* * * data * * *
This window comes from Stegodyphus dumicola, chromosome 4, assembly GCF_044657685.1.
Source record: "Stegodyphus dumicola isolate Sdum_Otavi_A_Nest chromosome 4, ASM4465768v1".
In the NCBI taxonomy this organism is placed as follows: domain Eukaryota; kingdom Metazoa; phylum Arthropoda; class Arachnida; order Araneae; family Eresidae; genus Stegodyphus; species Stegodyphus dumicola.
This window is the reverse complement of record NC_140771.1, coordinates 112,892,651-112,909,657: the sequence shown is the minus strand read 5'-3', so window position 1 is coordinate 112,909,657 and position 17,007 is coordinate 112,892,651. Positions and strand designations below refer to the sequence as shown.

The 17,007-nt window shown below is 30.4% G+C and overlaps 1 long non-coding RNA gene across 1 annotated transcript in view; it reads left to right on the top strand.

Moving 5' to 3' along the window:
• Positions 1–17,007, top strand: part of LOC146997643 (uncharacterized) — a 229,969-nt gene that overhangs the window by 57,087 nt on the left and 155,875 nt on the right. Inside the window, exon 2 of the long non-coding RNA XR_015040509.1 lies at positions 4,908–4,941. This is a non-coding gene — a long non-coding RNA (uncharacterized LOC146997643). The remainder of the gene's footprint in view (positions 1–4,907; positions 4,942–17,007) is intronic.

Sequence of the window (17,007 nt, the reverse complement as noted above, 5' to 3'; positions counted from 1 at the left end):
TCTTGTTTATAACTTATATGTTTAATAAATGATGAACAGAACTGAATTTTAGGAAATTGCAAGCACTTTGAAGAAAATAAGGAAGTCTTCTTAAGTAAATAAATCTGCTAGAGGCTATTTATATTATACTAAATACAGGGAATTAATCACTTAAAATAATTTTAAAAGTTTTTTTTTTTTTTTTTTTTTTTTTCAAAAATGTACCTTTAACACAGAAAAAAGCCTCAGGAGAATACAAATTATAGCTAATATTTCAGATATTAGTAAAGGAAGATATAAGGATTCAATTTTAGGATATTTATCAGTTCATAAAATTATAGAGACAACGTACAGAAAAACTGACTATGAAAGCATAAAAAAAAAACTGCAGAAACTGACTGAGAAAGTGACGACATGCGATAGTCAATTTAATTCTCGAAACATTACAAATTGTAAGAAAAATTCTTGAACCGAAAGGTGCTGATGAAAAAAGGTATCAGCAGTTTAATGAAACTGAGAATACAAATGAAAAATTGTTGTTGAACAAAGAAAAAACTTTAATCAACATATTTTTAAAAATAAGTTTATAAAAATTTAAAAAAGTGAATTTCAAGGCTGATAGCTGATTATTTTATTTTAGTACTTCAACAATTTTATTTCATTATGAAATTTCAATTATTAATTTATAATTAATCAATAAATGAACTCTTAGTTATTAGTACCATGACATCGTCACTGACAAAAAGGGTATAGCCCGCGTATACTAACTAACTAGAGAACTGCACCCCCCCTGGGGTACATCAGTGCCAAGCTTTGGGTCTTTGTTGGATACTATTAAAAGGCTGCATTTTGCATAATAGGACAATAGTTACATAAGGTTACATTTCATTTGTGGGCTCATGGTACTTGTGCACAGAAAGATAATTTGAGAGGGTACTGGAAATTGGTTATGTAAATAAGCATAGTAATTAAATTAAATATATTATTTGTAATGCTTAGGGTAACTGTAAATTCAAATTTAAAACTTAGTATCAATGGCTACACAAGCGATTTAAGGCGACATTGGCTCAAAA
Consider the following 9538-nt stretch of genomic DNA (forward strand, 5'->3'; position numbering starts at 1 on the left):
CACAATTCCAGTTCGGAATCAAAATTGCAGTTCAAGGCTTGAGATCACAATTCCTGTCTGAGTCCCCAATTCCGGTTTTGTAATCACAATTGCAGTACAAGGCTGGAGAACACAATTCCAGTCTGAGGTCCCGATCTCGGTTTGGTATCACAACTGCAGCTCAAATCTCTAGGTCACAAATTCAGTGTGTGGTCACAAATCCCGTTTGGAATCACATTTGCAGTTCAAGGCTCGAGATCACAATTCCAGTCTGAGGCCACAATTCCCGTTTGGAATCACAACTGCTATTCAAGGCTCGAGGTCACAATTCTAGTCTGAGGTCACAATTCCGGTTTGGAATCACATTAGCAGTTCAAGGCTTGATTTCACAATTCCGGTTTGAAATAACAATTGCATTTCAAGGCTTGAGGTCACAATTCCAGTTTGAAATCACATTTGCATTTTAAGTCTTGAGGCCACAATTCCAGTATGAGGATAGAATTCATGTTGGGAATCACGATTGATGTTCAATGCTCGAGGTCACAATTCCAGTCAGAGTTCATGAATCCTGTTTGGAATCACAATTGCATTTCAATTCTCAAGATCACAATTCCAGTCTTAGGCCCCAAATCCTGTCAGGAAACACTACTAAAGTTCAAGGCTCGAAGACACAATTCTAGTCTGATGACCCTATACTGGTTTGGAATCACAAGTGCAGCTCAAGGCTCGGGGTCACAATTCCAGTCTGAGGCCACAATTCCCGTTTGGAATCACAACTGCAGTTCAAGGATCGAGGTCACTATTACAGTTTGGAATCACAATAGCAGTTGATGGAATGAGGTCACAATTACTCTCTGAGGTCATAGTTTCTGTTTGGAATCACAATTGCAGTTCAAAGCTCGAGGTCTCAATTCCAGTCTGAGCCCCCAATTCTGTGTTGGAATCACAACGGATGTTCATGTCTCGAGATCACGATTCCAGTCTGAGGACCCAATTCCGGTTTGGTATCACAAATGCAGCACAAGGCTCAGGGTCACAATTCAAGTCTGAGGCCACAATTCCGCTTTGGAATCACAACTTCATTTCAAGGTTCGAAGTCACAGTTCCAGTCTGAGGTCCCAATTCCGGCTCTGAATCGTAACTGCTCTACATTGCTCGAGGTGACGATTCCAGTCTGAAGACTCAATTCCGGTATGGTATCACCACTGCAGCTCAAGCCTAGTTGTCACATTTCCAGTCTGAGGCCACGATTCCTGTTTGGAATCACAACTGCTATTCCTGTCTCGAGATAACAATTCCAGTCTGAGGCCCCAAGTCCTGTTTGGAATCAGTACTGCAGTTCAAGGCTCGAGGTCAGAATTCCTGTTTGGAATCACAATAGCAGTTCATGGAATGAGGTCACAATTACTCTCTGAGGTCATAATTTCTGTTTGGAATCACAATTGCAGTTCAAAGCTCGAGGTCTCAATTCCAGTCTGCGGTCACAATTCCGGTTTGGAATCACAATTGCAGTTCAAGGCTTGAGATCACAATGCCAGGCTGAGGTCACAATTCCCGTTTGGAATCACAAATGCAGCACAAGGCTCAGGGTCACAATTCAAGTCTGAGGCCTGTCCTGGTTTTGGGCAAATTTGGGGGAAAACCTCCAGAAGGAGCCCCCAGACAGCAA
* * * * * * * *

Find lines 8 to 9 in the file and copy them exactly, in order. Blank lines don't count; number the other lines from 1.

Sequence of the window (17,007 nt, the reverse complement as noted above, 5' to 3'; positions counted from 1 at the left end):
TCTTGTTTATAACTTATATGTTTAATAAATGATGAACAGAACTGAATTTTAGGAAATTGCAAGCACTTTGAAGAAAATAAGGAAGTCTTCTTAAGTAAATAAATCTGCTAGAGGCTATTTATATTATACTAAATACAGGGAATTAATCACTTAAAATAATTTTAAAAGTTTTTTTTTTTTTTTTTTTTTTTTTCAAAAATGTACCTTTAACACAGAAAAAAGCCTCAGGAGAATACAAATTATAGCTAATATTTCAGATATTAGTAAAGGAAGATATAAGGATTCAATTTTAGGATATTTATCAGTTCATAAAATTATAGAGACAACGTACAGAAAAACTGACTATGAAAGCATAAAAAAAAAACTGCAGAAACTGACTGAGAAAGTGACGACATGCGATAGTCAATTTAATTCTCGAAACATTACAAATTGTAAGAAAAATTCTTGAACCGAAAGGTGCTGATGAAAAAAGGTATCAGCAGTTTAATGAAACTGAGAATACAAATGAAAAATTGTTGTTGAACAAAGAAAAAACTTTAATCAACATATTTTTAAAAATAAGTTTATAAAAATTTAAAAAAGTGAATTTCAAGGCTGATAGCTGATTATTTTATTTTAGTACTTCAACAATTTTATTTCATTATGAAATTTCAATTATTAATTTATAATTAATCAATAAATGAACTCTTAGTTATTAGTACCATGACATCGTCACTGACAAAAAGGGTATAGCCCGCGTATACTAACTAACTAGAGAACTGCACCCCCCCTGGGGTACATCAGTGCCAAGCTTTGGGTCTTTGTTGGATACTATTAAAAGGCTGCATTTTGCATAATAGGACAATAGTTACATAAGGTTACATTTCATTTGTGGGCTCATGGTACTTGTGCACAGAAAGATAATTTGAGAGGGTACTGGAAATTGGTTATGTAAATAAGCATAGTAATTAAATTAAATATATTATTTGTAATGCTTAGGGTAACTGTAAATTCAAATTTAAAACTTAGTATCAATGGCTACACAAGCGATTTAAGGCGACATTGGCTCAAAA